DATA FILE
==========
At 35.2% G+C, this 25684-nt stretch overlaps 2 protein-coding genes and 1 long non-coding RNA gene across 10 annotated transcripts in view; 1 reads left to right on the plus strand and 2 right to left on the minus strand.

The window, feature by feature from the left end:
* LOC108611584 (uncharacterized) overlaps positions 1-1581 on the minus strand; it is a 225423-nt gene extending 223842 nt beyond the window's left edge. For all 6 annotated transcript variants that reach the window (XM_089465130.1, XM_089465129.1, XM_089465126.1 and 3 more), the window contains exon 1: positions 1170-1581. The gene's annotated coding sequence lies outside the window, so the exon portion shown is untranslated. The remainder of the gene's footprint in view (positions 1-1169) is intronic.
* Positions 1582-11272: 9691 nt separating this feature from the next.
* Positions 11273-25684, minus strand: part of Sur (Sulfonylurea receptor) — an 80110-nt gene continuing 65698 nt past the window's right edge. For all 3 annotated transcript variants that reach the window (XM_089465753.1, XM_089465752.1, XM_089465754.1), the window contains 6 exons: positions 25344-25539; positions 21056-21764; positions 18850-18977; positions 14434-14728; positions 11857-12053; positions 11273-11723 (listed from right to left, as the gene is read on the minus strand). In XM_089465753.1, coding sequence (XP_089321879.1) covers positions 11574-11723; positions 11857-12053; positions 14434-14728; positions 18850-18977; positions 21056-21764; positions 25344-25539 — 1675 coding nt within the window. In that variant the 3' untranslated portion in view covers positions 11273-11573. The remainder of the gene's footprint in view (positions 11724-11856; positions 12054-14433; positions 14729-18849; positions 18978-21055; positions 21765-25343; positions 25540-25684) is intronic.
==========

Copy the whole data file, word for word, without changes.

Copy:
At 35.2% G+C, this 25684-nt stretch overlaps 2 protein-coding genes and 1 long non-coding RNA gene across 10 annotated transcripts in view; 1 reads left to right on the plus strand and 2 right to left on the minus strand.

The window, feature by feature from the left end:
* LOC108611584 (uncharacterized) overlaps positions 1-1581 on the minus strand; it is a 225423-nt gene extending 223842 nt beyond the window's left edge. For all 6 annotated transcript variants that reach the window (XM_089465130.1, XM_089465129.1, XM_089465126.1 and 3 more), the window contains exon 1: positions 1170-1581. The gene's annotated coding sequence lies outside the window, so the exon portion shown is untranslated. The remainder of the gene's footprint in view (positions 1-1169) is intronic.
* Positions 1582-11272: 9691 nt separating this feature from the next.
* Positions 11273-25684, minus strand: part of Sur (Sulfonylurea receptor) — an 80110-nt gene continuing 65698 nt past the window's right edge. For all 3 annotated transcript variants that reach the window (XM_089465753.1, XM_089465752.1, XM_089465754.1), the window contains 6 exons: positions 25344-25539; positions 21056-21764; positions 18850-18977; positions 14434-14728; positions 11857-12053; positions 11273-11723 (listed from right to left, as the gene is read on the minus strand). In XM_089465753.1, coding sequence (XP_089321879.1) covers positions 11574-11723; positions 11857-12053; positions 14434-14728; positions 18850-18977; positions 21056-21764; positions 25344-25539 — 1675 coding nt within the window. In that variant the 3' untranslated portion in view covers positions 11273-11573. The remainder of the gene's footprint in view (positions 11724-11856; positions 12054-14433; positions 14729-18849; positions 18978-21055; positions 21765-25343; positions 25540-25684) is intronic.